If you are a caregiver reading this, I want to remind you…you are not alone. On your worst days. At your hardest moments. On your best days. When you are a shining star. You have a family of other caregivers who understand and care about you.
The video introduces Pepper, a humanoid robot, which can provide social, physical, and emotional support for older adults and people with disabilities. In the video, Pepper teaches a person how to do a fist bump, reads a story, and plays a game. Socially assistive robots like Pepper may offer an innovative approach for significantly increasing the capabilities and social participation of people with disabilities across environments of their choice.
Wireless RERC researcher, John Bricout, PhD, who is the director of the School of Social Work at the University of Minnesota, Twin Cities (UMN), and Dr. Julienne A. Greer and collaborators at the University of Texas at Arlington (UTA), Emotional Robotics Living Lab, are investigating the socially assistive capabilities of “Pepper,” a versatile 4-foot tall humanoid robot. Pepper can provide social, physical and emotional support for older adults and people with disabilities. Bricout notes “the broad aim of our work is to extend the capabilities and quality of life of older adults and people with disabilities, leveraged by socially assistive robotics as partners in learning and action.”
To investigate the efficacy of telehealth-based and in-person social communication skills training (TBIconneCT) for people with moderate to severe traumatic brain injury (TBI) based on outcomes reported by the survivor and a close communication partner.
Australia. Two telehealth dyads were located outside Australia.
Adults (n = 51) at least 6 months after moderate-severe TBI with social communication skills deficits, and their usual communication partners (family members, friends, or paid carers).
Partially randomized controlled trial, with a telehealth intervention group, in-person intervention group, and a historical control group.
La Trobe Communication Questionnaire (LCQ) (total score, and number of items with perceived positive change). Both self- and other-reports.
Trained participants had significantly more items with perceived positive change than did historical controls. A medium effect size in the sample was observed for improvements in total score reported by trained communication partners after treatment. Comparisons between telehealth and in-person groups found medium to large effect sizes in the sample, favoring the telehealth group on some LCQ variables.
Whether delivered via telehealth or in-person, social communication skills training led to perceived positive change in communication skills. It was unexpected that outcomes for the telehealth group were better than for the in-person group on some variables.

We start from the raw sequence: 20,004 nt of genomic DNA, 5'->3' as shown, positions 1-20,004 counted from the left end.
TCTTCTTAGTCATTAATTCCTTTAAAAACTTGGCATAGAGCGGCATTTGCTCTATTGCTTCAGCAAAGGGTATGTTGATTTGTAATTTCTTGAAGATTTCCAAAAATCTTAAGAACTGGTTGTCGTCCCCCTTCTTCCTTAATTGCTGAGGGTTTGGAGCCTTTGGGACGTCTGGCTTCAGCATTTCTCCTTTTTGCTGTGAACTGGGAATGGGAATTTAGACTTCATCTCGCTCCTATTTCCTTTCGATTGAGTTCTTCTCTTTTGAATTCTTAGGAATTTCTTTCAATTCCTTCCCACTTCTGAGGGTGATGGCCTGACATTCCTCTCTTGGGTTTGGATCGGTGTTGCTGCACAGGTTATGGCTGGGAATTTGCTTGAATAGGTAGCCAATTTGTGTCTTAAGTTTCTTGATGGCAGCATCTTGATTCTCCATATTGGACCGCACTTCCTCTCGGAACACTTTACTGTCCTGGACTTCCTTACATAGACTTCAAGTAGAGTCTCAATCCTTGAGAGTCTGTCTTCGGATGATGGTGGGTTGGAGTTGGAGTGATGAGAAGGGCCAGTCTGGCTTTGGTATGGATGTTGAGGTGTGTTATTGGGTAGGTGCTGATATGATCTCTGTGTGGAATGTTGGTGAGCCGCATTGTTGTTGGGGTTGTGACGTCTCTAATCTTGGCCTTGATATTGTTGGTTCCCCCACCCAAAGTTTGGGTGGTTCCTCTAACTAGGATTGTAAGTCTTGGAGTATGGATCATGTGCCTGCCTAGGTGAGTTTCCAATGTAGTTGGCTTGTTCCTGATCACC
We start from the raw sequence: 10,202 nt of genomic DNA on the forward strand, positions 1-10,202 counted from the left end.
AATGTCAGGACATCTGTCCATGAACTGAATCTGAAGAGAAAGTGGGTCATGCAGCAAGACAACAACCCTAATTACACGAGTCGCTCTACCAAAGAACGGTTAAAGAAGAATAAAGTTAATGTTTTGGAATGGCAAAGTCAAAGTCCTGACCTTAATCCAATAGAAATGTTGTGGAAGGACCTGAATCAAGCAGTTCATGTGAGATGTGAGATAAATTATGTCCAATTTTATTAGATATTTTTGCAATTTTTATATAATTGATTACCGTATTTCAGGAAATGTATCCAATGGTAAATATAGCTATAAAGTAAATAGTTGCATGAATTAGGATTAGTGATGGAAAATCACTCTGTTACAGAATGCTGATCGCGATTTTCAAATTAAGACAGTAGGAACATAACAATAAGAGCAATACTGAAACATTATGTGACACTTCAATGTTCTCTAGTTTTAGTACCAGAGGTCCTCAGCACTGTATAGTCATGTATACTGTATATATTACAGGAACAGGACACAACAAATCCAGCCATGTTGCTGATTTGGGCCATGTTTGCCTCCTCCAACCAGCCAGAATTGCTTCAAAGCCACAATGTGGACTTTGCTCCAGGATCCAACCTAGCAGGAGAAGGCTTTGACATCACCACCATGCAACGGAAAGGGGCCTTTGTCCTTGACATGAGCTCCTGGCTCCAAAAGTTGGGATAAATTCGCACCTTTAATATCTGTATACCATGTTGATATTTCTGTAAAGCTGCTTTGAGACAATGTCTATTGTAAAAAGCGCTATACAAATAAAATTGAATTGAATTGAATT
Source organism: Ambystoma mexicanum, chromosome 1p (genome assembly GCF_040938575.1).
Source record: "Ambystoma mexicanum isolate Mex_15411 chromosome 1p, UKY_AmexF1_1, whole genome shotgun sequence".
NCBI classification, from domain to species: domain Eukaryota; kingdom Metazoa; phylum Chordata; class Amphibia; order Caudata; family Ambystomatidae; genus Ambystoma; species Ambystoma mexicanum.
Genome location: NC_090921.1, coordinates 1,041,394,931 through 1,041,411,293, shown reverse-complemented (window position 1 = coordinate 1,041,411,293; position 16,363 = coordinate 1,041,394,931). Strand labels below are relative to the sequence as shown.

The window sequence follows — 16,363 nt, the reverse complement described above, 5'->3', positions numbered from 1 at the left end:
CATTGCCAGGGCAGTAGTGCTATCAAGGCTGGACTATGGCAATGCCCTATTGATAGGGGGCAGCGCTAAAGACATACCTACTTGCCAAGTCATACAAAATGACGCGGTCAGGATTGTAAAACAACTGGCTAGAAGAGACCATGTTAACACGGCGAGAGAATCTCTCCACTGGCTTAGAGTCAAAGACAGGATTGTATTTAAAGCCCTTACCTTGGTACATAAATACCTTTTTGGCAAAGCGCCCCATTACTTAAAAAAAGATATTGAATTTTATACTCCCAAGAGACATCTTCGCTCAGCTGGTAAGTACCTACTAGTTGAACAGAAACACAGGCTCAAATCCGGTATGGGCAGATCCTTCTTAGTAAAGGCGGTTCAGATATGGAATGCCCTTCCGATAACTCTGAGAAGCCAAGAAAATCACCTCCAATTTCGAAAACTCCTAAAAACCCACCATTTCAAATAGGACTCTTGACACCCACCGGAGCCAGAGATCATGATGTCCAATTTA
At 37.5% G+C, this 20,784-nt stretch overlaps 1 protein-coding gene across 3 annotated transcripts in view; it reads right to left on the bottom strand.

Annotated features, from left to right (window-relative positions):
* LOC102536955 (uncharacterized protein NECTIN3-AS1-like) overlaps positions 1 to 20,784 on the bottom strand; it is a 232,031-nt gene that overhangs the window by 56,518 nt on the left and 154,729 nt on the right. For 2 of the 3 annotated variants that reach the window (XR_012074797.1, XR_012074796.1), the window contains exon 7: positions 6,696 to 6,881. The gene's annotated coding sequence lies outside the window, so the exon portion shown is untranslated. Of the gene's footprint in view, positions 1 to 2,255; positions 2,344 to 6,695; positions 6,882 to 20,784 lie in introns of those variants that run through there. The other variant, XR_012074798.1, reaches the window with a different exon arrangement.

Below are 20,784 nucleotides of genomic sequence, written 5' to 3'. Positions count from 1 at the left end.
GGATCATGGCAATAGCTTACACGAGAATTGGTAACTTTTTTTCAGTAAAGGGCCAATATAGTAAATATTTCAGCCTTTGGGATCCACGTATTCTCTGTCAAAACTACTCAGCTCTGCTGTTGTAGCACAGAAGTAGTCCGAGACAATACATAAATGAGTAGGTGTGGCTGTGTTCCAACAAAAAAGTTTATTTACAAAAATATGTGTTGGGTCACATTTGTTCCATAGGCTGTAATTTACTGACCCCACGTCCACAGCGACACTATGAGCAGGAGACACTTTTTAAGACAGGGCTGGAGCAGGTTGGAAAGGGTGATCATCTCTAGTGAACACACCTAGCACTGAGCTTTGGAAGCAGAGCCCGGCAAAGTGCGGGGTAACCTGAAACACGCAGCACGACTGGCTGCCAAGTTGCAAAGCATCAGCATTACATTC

TRAINING COMMUNICATION PARTNERS is best practice in providing intervention for cognitive communication impairments after traumatic brain injury (TBI).1 Providing communication partners with skills to enable effective conversations creates a more positive daily communication environment for people with a TBI. Training focuses on addressing negative patterns that communication partners may use in conversations with people with TBI, such as failing to follow up on the person’s contributions, not giving enough information to support the person’s comprehension, using questions designed to test the person’s memory rather than asking for meaningful information, and querying the person’s accuracy.2 The aim of training is to facilitate collaborative interactions between people with TBI and communication partners.3 The TBI communication partner training program with the highest level of evidence is TBI Express.4 This program has been shown to improve the quality of conversations5,6 and self-reported communication outcomes.7
TBI Express is an intensive program, involving 35 hours of intervention consisting of a combination of group sessions and dyad sessions (attended by both the person with TBI and their communication partner). This makes it difficult to implement TBI Express in full, given limitations on clinician time.8 Availability of families is a further barrier to accessing training, given factors of distance from rehabilitation services9 and competing time demands.10 The TBIconneCT program is a reduced-intensity version of TBI Express involving 15 hours of intervention over 10 sessions with the option for in-person or telehealth delivery. Each session involves the person with TBI and their communication partner attending together. TBIconneCT has shown positive outcomes using telehealth delivery with 2 participants in a single case experimental design study.11 To further investigate the effectiveness of TBIconneCT, a clinical trial was conducted. This trial had 3 arms: in-person TBIconneCT training, telehealth TBIconneCT training, and a historical control group.